Blogdifference between fixed and rotary wing aircraft
Difference between Fixed and Rotary Wing Aircraft
Aircraft can be categorized based on a wide variety of factors; weight, size, shape, model, etc. The FAA offers class ratings which allow pilots to fly a certain group of aircraft that require similar training. There are seven categories of aircraft under the FAA’s class ratings. The different categories are airplane, rotorcraft, powered lift, glider, lighter than air, powered parachute, and weight-shift-control aircraft. One of the simplest categorizations is the difference between fixed and rotary wing aircraft.
Fixed wing aircraft generate forward thrust. Wings generate lift as the result of the aircraft’s speed and the shape of the wing. The wings are not always static, and the aircraft is not always flown by a pilot. Some examples of unmanned fixed wing aircraft include kites and gliders, and examples of manned fixed wing aircraft are an airplane and a seaplane. Unmanned aerial vehicles (UAVs) are offered in both configurations. The airframe of a fixed wing aircraft often consists of horizontal wings, a fuselage, a vertical stabilizer, a horizontal stabilizer, and aircraft landing gear components. There are several different aircraft designs that do not include some of these components. Flying wing aircraft have no tail or definite fuselage. Blended wing bodies have wings that blend into the fuselage which produces more lift and less drag. A lifting body aircraft is the opposite of a flying wing aircraft in that it includes a fuselage that generates lift and the flying wing is basically a large wing with no fuselage.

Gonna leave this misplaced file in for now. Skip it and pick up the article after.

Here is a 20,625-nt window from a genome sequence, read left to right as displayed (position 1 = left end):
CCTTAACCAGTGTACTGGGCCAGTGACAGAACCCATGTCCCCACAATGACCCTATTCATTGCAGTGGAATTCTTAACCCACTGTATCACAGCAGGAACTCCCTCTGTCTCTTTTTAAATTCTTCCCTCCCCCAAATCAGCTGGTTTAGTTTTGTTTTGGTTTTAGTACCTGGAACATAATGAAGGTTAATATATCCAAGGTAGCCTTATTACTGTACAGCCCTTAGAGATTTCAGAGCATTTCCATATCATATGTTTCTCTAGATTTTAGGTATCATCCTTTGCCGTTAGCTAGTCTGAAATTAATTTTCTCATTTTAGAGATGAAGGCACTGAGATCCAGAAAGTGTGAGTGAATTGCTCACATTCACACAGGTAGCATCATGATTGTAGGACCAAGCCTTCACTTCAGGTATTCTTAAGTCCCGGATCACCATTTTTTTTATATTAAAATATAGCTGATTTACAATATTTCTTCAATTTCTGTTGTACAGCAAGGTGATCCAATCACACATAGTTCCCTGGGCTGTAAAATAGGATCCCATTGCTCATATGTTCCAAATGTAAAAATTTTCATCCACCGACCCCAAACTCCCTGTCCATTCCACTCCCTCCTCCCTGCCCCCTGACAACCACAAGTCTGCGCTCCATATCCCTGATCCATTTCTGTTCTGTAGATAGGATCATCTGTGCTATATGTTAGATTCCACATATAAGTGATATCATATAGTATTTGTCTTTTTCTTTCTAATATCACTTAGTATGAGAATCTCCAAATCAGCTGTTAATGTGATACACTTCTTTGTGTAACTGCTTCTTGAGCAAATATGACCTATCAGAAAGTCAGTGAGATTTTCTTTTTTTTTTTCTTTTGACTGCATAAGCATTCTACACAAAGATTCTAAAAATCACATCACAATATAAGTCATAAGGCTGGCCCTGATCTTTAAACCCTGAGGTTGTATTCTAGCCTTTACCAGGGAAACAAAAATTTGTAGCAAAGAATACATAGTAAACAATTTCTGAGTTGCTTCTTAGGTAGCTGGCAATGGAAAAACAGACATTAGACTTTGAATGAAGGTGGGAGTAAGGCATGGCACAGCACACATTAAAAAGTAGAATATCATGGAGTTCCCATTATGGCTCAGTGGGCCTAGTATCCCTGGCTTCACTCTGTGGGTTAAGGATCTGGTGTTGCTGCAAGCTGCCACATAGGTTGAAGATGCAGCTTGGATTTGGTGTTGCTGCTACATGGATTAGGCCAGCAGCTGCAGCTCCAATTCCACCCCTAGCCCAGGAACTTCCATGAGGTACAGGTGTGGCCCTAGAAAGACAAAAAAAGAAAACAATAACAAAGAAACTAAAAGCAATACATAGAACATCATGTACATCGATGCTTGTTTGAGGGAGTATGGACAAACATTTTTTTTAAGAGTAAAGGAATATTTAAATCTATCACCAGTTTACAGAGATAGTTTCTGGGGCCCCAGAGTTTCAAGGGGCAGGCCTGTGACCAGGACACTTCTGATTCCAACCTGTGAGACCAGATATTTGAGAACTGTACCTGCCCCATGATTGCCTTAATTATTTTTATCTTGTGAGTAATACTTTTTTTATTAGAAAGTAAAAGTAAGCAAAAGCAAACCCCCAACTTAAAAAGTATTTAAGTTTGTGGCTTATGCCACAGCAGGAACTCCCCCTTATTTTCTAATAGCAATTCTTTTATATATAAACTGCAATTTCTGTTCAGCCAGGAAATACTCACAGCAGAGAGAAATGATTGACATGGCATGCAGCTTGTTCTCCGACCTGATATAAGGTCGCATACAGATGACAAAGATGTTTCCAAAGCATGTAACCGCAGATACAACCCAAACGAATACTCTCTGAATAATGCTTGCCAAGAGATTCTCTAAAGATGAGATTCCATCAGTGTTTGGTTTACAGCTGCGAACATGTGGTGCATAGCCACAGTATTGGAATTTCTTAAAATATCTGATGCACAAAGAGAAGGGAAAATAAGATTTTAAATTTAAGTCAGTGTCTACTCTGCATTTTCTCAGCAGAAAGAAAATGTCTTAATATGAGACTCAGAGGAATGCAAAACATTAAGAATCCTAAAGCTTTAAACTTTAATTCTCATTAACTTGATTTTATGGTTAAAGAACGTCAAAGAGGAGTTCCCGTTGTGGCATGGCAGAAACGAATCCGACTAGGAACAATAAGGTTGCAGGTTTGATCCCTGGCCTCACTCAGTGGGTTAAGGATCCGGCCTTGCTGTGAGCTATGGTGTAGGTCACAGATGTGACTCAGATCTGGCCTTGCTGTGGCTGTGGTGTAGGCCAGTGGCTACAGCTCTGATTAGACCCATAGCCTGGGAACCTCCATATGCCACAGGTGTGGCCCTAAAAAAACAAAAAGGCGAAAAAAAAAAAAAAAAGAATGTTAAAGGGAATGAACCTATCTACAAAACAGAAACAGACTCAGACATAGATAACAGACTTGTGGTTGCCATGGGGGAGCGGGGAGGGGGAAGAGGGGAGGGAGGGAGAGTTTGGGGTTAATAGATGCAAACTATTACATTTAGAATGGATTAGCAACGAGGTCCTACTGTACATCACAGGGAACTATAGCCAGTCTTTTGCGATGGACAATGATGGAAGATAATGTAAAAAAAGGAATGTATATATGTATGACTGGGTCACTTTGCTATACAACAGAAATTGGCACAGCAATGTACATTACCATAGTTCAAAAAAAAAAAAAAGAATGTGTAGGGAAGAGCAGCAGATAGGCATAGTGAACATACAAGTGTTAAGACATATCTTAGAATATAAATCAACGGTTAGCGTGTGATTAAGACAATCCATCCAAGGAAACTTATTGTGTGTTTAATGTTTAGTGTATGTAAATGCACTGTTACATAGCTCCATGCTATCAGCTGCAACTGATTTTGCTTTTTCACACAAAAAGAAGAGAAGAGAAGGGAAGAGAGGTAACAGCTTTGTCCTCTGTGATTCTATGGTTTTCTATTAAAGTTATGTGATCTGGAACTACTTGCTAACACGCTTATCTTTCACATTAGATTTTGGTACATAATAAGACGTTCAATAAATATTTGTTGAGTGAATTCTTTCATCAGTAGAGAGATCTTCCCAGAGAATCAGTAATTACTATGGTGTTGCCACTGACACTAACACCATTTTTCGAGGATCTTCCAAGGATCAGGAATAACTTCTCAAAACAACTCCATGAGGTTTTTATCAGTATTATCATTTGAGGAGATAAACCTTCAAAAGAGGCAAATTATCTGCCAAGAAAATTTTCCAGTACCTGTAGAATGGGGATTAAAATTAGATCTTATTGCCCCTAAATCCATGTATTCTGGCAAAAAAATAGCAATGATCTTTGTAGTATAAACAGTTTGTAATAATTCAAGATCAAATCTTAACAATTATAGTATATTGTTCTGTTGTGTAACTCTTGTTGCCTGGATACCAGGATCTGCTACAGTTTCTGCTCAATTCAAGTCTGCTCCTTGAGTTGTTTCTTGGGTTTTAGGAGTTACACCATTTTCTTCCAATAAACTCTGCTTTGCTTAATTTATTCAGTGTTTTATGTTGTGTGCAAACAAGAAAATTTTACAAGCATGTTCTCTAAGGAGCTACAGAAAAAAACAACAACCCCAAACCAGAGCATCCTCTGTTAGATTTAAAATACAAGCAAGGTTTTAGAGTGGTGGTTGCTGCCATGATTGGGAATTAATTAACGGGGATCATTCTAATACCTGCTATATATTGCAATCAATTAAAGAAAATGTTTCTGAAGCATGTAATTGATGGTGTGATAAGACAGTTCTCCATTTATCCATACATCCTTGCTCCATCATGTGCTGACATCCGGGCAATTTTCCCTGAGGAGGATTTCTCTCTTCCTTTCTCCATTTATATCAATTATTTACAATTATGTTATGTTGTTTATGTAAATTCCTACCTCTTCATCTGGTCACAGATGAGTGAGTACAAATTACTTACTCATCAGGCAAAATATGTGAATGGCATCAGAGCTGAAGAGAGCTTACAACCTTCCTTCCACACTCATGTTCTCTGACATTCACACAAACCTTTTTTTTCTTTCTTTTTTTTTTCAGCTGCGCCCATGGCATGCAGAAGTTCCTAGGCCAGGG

Rotary wing aircraft generate vertical thrust. The blades of the rotor are like rotating wings. They create lift by diverting the air downwards. Examples of a rotary wing aircraft, or rotorcraft, are helicopters, autogyros, gyrodynes, and rotor kites. Helicopter rotors are driven by the engine and often require an anti-torque device. Autogyros have an engine-powered propeller to generate thrust and an unpowered rotor which is driven by autorotation. Gyrodyne rotors are powered by the engine for takeoff and landing but they use propellers that are mounted on small wings to generate forward flight. The propellers act as anti-torque devices against the rotary blades. A rotor kite is similar to a glider because it is not powered by an engine and therefore has to be dropped from another aircraft— a glider is towed. Once dropped, it then uses autorotation to keep aloft.
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